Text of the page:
In 1999, Dr. Mark Manary, professor of pediatrics at Washington University School of Medicine in Missouri, spent 10 weeks in the impoverished Republic of Malawi in Southeast Africa to research the formulation requirements of a home-based food therapy supplement that could nourish children afflicted by severe acute malnutrition. Ideally, the product had to be something that was energy dense, resisted spoiling, didn’t need to be cooked and could be given in small amounts. His findings evolved into a Ready to Use Therapeutic Food (RUTF) called “Chiponde,” which became the cornerstone to Project Peanut Butter (PPB), a humanitarian organization focused on saving the lives of 2 million children by 2015 by preventing malnutrition.
“When a child’s body becomes swollen or quite thin from malnutrition, it’s essential to get treatment quickly, especially if the child is between six months and three years old, when critical development process are underway,” said Dr. Manary.
The Chiponde RUTF used by PPB consists of protein and zinc-rich peanuts, powdered milk, oil, sugar and a blend of vitamins and minerals. Interestingly, the Chiponde is produced within the local countries where it is served, using as many local ingredients as possible. According to PPB literature, in Malawi, peanuts and soy are sourced from about 6,000 local farmers, and the production facility is located within the country. PPB endeavors have also expanded into Sierra Leone and Mali.
PPB’s latest research program will investigate the potential benefits of using whey permeate and whey protein in ready-to-use food supplements. Specifically, the clinical study is designed to determine the ability of RUTF made with whey permeate and whey protein concentrate to promote the children’s recovery and healthy growth. The study will take place in Malawi and will focus on about 1,800 children with moderately acute malnutrition.
Århus, Denmark-based Arla Foods Ingredients is a co-founder of the initiative alongside the Danish Dairy Research Foundation and the U.S. Dairy Export Council, and will donate the whey permeate and protein required to carry out the study. “Food aid is often focused only on preventing starvation, but this approach can still leave children at risk from malnutrition and poor health,” Charlotte Sørensen, senior project manager at Arla Foods Ingredients. “The aim of the Malawi study is to investigate whether whey permeate, when used in conjunction with whey protein, can help children recover from the effects of malnutrition and grow up healthy.”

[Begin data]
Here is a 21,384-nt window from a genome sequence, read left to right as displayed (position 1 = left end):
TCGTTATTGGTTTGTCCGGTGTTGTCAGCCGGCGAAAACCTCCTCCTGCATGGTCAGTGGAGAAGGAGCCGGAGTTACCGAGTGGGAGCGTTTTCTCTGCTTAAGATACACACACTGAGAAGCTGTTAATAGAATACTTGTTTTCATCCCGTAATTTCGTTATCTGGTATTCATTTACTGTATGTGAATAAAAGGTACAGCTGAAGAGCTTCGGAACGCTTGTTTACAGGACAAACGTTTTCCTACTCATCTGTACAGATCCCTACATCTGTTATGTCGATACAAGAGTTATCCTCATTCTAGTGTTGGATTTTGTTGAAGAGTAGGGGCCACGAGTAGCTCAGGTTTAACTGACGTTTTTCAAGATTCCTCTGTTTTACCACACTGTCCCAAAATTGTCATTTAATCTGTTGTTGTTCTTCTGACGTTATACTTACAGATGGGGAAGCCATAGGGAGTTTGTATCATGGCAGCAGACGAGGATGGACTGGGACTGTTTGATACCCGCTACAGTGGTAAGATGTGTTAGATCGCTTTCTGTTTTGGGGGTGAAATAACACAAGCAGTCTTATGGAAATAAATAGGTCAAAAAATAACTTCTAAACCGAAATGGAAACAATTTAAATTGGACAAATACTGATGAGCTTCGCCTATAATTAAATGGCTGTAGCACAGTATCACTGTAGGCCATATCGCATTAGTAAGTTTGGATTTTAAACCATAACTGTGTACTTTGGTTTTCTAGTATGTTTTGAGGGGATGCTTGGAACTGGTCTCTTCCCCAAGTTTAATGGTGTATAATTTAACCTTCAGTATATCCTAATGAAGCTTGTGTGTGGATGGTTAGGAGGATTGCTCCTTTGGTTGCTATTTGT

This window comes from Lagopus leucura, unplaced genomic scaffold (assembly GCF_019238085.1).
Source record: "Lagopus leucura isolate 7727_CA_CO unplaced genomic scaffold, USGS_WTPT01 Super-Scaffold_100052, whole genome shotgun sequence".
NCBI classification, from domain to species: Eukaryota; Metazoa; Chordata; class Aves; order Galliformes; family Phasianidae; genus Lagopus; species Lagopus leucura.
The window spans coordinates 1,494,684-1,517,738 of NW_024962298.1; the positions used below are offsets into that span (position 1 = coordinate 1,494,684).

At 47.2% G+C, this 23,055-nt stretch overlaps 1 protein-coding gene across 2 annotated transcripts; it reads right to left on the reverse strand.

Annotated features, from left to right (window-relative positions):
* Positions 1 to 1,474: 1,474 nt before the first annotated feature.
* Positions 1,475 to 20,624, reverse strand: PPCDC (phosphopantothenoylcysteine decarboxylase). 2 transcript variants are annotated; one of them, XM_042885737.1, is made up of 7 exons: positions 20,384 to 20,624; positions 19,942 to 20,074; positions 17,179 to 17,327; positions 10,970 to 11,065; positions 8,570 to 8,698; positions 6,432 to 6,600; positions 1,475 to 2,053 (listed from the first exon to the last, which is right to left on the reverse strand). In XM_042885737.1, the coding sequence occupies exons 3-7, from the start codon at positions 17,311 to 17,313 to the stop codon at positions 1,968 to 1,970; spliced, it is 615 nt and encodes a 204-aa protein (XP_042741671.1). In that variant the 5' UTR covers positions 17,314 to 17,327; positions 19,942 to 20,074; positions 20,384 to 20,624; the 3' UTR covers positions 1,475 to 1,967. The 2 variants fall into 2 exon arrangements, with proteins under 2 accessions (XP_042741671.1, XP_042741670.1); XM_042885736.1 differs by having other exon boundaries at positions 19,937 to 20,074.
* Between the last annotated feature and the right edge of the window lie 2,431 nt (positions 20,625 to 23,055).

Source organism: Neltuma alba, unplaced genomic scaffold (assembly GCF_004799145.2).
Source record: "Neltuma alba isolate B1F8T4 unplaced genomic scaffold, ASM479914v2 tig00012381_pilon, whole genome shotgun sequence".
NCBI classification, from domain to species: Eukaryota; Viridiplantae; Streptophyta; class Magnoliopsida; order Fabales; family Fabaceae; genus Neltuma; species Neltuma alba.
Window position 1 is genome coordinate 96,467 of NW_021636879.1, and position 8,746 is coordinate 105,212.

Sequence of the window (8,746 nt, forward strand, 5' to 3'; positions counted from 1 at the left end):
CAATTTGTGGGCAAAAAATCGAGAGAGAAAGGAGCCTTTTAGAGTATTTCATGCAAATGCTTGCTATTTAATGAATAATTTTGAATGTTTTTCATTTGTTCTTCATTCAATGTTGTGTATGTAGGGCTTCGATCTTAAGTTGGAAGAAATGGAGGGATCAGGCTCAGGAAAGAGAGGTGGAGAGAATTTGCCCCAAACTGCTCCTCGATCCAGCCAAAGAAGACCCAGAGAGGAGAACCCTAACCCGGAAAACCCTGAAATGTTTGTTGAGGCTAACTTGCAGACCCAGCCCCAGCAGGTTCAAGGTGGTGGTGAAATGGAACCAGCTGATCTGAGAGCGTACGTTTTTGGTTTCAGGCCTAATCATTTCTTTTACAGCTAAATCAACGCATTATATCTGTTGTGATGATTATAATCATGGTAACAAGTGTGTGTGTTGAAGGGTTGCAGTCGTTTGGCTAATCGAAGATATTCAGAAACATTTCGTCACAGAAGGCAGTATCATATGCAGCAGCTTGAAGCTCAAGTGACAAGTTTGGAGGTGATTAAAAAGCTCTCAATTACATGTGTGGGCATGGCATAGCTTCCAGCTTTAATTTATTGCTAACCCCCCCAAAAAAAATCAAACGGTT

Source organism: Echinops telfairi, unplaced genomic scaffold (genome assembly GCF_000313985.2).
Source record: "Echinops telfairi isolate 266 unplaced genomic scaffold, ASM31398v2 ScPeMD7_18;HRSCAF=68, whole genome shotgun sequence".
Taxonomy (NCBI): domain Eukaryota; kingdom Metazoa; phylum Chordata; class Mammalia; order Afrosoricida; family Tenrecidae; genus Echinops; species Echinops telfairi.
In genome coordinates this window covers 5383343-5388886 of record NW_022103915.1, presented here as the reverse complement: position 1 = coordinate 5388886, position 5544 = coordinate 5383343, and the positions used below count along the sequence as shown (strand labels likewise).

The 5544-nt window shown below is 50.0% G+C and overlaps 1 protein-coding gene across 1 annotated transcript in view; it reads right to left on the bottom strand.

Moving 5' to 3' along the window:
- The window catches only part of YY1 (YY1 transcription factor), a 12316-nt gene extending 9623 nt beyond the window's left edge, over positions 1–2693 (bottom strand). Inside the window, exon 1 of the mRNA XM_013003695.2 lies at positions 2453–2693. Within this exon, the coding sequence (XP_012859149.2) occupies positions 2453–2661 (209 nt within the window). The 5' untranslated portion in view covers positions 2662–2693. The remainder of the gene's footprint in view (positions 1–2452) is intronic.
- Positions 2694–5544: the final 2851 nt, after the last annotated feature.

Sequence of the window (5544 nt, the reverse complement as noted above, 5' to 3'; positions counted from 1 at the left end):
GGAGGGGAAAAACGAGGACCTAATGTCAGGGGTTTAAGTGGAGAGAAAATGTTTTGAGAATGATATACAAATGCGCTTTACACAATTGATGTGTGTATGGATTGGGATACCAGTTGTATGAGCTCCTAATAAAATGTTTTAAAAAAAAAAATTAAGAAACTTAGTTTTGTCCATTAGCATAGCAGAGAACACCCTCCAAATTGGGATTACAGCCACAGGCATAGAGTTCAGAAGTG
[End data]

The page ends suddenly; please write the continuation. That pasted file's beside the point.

Earlier this year, PPB completed a preliminary study to determine the taste acceptability and physical tolerance of whey-containing RUTF compared to an existing RUTF formulation made with soya. Sixty moderately malnourished children, aged six to 51 months, participated in the trial, which found a similar level of liking for the two formulations and high tolerance. According to Arla, the results obtained with the whey-containing RUTF were particularly promising.
Dr. Manary said he was confident that the use of whey ingredients would enable RUTF to meet new World Health Organization (WHO) recommendations. “The WHO recommendations focus on protein quality, and, typically, the quality of whey protein is very high. We think that animal-sourced foods have some components that facilitate growth,” he said.
With the launch of its most recent clinical study, PPB is responding to a WHO call for more research into the efficacy of supplementary foods in treating and reducing the risk of moderately acute malnutrition in children under five years old. The children recruited for the study will be assessed for their rate of recovery during dietary supplementation with the soya or whey-based RUTF. Their health status will then be monitored for a year.
“We will not just be looking at linear growth and weight but also at if their immune system is recovering,” Dr. Manary explained. “When they have grown to a normal body size, they are still more vulnerable to infection. We want to see if whey RUTF has an influence.”
Whey permeate, a by-product of cheesemaking, is very high in lactose, which research suggests is good for immature digestive systems, promoting the absorption of minerals and stimulating the growth of beneficial bacteria in the gut, leading to a stronger digestive and immune system. Due to its high lactose content, whey permeate functions as a partial sugar replacer, also contributing important minerals, such as calcium, magnesium, phosphorus and zinc.
“Pure lactose is considered an expensive component in food aid products, but permeate is both a cheaper alternative and a source of important milk minerals, including calcium, phosphorus, potassium, magnesium and chloride—all important contributors to healthy growth and development,” said Ms. Sørensen. “Used in conjunction with whey protein, which is rich in the full range of amino acids required for healthy growth and development, we hope that whey permeate can offer a beneficial solution in the fight to eliminate malnutrition.”
* Photo provided by Project Peanut Butter